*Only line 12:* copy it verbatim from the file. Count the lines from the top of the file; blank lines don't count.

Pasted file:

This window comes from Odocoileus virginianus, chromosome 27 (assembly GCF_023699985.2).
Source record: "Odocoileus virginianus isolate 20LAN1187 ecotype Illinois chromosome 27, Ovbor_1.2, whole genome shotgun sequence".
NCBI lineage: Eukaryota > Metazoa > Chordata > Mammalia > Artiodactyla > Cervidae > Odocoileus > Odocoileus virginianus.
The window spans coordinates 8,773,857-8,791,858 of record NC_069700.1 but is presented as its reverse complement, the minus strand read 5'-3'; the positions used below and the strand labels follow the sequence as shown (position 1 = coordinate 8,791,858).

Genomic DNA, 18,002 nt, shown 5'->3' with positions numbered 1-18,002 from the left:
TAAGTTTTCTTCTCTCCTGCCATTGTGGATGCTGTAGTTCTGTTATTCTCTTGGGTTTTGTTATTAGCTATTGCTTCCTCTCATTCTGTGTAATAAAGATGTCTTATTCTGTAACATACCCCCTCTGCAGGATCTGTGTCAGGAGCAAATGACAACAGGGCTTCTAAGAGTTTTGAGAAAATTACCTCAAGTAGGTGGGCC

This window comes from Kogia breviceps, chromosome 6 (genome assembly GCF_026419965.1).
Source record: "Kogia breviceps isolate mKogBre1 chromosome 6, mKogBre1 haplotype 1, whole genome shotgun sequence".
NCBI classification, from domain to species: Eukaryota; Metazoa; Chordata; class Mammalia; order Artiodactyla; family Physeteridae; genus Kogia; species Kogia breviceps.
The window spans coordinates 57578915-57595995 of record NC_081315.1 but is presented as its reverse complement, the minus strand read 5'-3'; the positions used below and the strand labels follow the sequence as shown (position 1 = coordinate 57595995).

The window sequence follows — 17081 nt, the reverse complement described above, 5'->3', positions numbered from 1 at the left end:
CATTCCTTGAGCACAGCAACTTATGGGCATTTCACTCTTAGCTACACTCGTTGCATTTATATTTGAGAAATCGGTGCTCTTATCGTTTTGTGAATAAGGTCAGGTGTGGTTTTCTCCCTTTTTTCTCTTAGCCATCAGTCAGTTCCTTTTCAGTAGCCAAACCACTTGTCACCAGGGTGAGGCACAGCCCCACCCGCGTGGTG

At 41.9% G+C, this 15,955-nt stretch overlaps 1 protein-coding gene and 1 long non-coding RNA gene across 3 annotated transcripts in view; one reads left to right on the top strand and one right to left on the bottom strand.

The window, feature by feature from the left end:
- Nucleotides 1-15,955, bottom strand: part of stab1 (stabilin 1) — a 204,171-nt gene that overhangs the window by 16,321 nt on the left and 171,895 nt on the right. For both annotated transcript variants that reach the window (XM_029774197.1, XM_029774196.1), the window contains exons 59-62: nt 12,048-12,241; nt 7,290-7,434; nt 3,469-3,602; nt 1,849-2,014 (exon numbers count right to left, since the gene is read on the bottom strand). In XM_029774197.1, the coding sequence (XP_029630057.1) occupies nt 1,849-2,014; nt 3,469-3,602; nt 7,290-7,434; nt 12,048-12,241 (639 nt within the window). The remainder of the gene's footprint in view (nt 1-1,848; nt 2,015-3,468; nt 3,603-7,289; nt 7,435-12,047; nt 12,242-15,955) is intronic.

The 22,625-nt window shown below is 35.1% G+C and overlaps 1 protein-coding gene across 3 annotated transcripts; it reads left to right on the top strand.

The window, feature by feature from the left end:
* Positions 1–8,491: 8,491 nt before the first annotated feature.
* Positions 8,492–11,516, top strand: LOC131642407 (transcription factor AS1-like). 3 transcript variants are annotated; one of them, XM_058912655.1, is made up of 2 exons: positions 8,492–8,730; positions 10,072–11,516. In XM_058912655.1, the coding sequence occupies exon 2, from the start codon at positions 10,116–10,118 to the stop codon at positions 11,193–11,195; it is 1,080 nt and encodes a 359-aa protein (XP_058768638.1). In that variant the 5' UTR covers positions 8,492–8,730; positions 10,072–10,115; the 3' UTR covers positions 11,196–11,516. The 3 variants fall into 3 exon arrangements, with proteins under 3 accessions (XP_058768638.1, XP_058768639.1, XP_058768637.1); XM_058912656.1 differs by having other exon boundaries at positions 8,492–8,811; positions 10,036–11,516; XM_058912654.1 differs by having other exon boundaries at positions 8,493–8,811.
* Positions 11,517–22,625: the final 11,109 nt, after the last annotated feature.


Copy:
CATTCCTTGAGCACAGCAACTTATGGGCATTTCACTCTTAGCTACACTCGTTGCATTTATATTTGAGAAATCGGTGCTCTTATCGTTTTGTGAATAAGGTCAGGTGTGGTTTTCTCCCTTTTTTCTCTTAGCCATCAGTCAGTTCCTTTTCAGTAGCCAAACCACTTGTCACCAGGGTGAGGCACAGCCCCACCCGCGTGGTG